LIE. The County has refused to honestly review all feasible project alternatives. As soon as the County took over the project, then-Public Works Director Noel King and then-Deputy Public Works Director Paavo Ogren – now Public Works Director Ogren – both stated publically and in writing that they would only build a gravity collection system in Los Osos. That never changed.
“We’ve conducted unprecedented outreach to staff, both state and federal, and again especially your own commission staff. We’ve also conducted unprecedented outreach to the public, and since January of 2007, which coincidentally was the month that I took office for the first time, we have agendized the Los Osos Wastewater Project over 50 times on our Board of Supervisors agenda. We have listened to over 45 hours of public testimony in that time. We have also had 36 public meetings of a Technical Advisory Committee working on project details. They have had numerous hours of public testimony as well. We’ve conducted town hall meetings. We have direct mailed to the community. I have engaged the community in office hours and in many other venues to talk about all the issues that are significant.”
Only section that is not a LIE. Although he breached widely accepted free speech standards, limited public comment, harassed and intimidated speakers from Los Osos, dismissed every comment as an “assertion,” and even cut the microphone on a retired Superior Court judge, Gibson didn’t technically lie here by adding up the number of hours they never listened to.
“Most significantly, however, this project has been vetted in 10 meetings of our County Planning Commission – eight of them in chambers and two of them as field trips. And it is during those meetings, and I thank our Planning Commission from the bottom of my heart, because it is in those meetings that significant changes were made to the project that ensure its consistency with our LCP, that responded to both public agency and public-at-large comments.”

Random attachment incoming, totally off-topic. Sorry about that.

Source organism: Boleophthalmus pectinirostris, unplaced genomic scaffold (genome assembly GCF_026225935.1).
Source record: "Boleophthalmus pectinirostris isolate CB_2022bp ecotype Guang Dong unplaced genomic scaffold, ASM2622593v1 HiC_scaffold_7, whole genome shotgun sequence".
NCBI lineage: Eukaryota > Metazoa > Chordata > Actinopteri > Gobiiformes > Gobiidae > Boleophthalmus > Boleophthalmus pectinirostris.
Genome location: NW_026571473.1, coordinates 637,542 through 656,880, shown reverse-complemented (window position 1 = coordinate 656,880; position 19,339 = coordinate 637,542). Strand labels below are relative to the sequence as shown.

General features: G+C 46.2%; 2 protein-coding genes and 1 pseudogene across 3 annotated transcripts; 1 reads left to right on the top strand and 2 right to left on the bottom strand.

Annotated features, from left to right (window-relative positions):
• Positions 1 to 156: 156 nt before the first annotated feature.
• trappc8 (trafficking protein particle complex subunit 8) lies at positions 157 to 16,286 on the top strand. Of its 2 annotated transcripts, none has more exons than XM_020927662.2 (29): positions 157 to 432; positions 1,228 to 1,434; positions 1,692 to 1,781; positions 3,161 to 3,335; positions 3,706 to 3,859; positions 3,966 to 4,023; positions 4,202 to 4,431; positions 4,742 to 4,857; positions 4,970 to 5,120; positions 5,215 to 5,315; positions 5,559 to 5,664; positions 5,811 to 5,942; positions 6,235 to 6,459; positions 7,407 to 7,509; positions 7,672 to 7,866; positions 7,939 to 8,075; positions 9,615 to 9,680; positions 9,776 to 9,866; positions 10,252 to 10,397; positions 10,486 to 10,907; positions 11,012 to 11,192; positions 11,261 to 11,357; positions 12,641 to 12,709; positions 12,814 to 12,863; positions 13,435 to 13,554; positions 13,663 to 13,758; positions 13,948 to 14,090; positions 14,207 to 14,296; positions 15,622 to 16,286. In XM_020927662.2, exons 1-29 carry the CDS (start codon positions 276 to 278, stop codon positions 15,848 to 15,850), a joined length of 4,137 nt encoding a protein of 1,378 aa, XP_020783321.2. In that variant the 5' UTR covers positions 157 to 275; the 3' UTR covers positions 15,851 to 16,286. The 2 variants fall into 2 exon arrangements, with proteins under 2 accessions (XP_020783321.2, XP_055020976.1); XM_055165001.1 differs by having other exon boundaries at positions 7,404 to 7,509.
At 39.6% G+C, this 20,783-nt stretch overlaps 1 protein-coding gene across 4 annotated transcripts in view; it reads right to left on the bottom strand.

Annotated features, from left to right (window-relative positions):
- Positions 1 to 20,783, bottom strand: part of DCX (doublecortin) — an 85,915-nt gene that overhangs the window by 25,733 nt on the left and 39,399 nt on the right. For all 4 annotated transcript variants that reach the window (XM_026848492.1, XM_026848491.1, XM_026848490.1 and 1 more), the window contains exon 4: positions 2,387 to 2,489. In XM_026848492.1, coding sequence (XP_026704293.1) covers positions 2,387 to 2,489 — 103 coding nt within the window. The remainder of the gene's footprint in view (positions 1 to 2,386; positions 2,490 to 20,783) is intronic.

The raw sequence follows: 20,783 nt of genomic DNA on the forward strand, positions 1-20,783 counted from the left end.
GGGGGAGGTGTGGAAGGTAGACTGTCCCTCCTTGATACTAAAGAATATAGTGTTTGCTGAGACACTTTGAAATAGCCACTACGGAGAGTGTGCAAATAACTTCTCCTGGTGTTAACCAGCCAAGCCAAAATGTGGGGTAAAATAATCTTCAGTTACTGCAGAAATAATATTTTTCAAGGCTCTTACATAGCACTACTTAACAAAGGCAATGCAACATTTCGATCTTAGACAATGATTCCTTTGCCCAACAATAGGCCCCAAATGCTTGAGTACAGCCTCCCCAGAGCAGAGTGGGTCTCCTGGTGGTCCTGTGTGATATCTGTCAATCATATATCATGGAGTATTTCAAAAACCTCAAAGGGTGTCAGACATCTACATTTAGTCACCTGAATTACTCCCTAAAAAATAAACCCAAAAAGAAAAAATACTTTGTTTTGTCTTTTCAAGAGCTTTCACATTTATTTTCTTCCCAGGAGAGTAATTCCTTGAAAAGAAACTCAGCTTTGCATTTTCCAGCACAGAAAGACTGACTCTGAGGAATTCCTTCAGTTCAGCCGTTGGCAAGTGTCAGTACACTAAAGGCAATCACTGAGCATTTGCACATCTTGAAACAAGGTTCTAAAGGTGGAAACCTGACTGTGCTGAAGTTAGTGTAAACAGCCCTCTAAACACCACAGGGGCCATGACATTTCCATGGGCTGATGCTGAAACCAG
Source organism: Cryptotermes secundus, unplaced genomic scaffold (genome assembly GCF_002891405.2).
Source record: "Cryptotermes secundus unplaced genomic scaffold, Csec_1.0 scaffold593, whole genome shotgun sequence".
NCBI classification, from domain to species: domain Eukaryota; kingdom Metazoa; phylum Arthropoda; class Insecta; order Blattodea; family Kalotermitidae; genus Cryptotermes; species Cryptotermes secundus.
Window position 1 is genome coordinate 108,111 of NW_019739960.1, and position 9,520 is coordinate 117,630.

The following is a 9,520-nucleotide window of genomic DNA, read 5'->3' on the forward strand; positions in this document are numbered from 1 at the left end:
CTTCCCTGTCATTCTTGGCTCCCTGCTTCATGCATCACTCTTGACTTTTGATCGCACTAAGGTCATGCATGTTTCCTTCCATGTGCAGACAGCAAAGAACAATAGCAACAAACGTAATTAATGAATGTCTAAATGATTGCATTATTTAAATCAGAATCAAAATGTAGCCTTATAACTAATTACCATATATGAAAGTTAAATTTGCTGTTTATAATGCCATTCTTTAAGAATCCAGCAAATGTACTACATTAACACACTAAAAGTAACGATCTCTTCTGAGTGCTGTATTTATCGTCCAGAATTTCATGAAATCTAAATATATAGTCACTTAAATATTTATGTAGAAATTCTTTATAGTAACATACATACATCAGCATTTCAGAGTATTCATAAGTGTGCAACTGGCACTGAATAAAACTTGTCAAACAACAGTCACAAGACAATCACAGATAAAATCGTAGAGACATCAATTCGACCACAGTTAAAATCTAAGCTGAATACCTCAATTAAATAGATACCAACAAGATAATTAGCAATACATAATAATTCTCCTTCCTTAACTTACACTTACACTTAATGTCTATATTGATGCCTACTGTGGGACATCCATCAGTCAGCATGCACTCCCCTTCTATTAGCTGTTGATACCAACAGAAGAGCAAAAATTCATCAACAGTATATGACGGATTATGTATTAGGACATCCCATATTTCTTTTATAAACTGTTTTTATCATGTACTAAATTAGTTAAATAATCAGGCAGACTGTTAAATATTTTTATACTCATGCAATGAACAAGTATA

LIE. Gibson thanked former Planning Commission Chair Sarah Christie from the bottom of his artificial heart by helping to boot her off the Commission – because of her neutrality and fairness – by stabbing her in the back.
“So when this project was inevitably appealed to our Board of Supervisors, we acted on it twice, we passed the Planning Commission-approved project with minor modifications, and I’ll emphasize that both at the Planning Commission and at our board we passed it unanimously. So every aspect of this project’s been studied against technical requirements, regulatory requirements and its feasibility to arrive at where we are today.”
LIE: Sprayfields on Tonini with over 600 acres, which was roundly rejected by the Planning Commission, is not a “minor modification” – it’s major. It demonstrates not only the necessity of closer scrutiny of County plans, but additional scrutiny for not listening to much if any of their 45 hours of Los Osos public comment – another LIE. The community warned him repeatedly, but he and the BOS failed to listen. So what good are 45 hours of testimony if it’s a board with 10 closed ears and each supervisor have their own agenda?
“And the project has also been tested against every assertion that you’ve heard today. The project as you see it meets all water quality regulations, it is consistent with our LCP. There is no feasible project more protective of the environment, and I conclude from that result that the public process has worked. We have developed huge community support, the 80% approval of a very significant assessment is relevant to that, and we have listened, we have changed the project, we have arrived at the best possible project.”
Second use of favorite word “assertions,” deployed to denigrate any point of view that doesn’t agree with his. It’s clear why. The project hasn’t been tested at all and is obviously not well thought out with any common sense and professionalism, as both the Planning Commission found issue, changing the project’s planned location, and the Coast Commission found issue with a flawed and incomplete EIR. A ridiculous LIE: Of course there are more feasible projects far more protective – not destructive – of the environment than the County’s project. There are viable systems far less disruptive to Chumash remains and the environment but they were shut out of project strategically and purposefully.